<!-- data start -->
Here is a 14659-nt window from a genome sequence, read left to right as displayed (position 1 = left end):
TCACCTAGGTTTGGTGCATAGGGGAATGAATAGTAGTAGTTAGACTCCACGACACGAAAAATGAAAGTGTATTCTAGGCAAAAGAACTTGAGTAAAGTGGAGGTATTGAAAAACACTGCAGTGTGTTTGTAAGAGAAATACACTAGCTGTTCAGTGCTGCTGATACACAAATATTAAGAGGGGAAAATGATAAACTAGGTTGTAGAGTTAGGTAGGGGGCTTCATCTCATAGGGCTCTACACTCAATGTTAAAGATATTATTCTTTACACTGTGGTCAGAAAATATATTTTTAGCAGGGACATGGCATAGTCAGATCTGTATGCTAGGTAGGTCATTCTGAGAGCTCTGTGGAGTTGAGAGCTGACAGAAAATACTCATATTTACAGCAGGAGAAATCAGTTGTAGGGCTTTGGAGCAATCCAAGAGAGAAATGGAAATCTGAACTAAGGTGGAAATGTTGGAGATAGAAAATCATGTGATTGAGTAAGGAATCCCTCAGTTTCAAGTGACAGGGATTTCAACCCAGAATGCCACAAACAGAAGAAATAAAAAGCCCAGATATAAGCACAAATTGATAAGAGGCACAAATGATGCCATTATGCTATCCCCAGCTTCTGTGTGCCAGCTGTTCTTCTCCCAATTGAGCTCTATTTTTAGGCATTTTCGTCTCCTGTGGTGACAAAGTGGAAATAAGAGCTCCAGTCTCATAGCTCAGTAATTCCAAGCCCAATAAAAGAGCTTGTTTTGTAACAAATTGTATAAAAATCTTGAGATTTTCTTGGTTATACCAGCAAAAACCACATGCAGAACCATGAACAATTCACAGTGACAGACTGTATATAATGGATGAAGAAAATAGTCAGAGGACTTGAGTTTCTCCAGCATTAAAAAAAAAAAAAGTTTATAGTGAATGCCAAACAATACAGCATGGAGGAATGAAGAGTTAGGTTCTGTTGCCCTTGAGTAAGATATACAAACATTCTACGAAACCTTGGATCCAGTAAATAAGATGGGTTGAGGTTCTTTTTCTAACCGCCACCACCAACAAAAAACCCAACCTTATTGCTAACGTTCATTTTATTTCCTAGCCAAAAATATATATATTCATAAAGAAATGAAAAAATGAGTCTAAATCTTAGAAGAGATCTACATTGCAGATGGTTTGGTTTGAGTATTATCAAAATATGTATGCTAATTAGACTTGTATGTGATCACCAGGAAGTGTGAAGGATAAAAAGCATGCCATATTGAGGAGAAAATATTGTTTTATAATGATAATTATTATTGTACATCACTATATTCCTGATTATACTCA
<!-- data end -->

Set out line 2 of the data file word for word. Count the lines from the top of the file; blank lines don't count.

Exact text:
TCACCTAGGTTTGGTGCATAGGGGAATGAATAGTAGTAGTTAGACTCCACGACACGAAAAATGAAAGTGTATTCTAGGCAAAAGAACTTGAGTAAAGTGGAGGTATTGAAAAACACTGCAGTGTGTTTGTAAGAGAAATACACTAGCTGTTCAGTGCTGCTGATACACAAATATTAAGAGGGGAAAATGATAAACTAGGTTGTAGAGTTAGGTAGGGGGCTTCATCTCATAGGGCTCTACACTCAATGTTAAAGATATTATTCTTTACACTGTGGTCAGAAAATATATTTTTAGCAGGGACATGGCATAGTCAGATCTGTATGCTAGGTAGGTCATTCTGAGAGCTCTGTGGAGTTGAGAGCTGACAGAAAATACTCATATTTACAGCAGGAGAAATCAGTTGTAGGGCTTTGGAGCAATCCAAGAGAGAAATGGAAATCTGAACTAAGGTGGAAATGTTGGAGATAGAAAATCATGTGATTGAGTAAGGAATCCCTCAGTTTCAAGTGACAGGGATTTCAACCCAGAATGCCACAAACAGAAGAAATAAAAAGCCCAGATATAAGCACAAATTGATAAGAGGCACAAATGATGCCATTATGCTATCCCCAGCTTCTGTGTGCCAGCTGTTCTTCTCCCAATTGAGCTCTATTTTTAGGCATTTTCGTCTCCTGTGGTGACAAAGTGGAAATAAGAGCTCCAGTCTCATAGCTCAGTAATTCCAAGCCCAATAAAAGAGCTTGTTTTGTAACAAATTGTATAAAAATCTTGAGATTTTCTTGGTTATACCAGCAAAAACCACATGCAGAACCATGAACAATTCACAGTGACAGACTGTATATAATGGATGAAGAAAATAGTCAGAGGACTTGAGTTTCTCCAGCATTAAAAAAAAAAAAAGTTTATAGTGAATGCCAAACAATACAGCATGGAGGAATGAAGAGTTAGGTTCTGTTGCCCTTGAGTAAGATATACAAACATTCTACGAAACCTTGGATCCAGTAAATAAGATGGGTTGAGGTTCTTTTTCTAACCGCCACCACCAACAAAAAACCCAACCTTATTGCTAACGTTCATTTTATTTCCTAGCCAAAAATATATATATTCATAAAGAAATGAAAAAATGAGTCTAAATCTTAGAAGAGATCTACATTGCAGATGGTTTGGTTTGAGTATTATCAAAATATGTATGCTAATTAGACTTGTATGTGATCACCAGGAAGTGTGAAGGATAAAAAGCATGCCATATTGAGGAGAAAATATTGTTTTATAATGATAATTATTATTGTACATCACTATATTCCTGATTATACTCA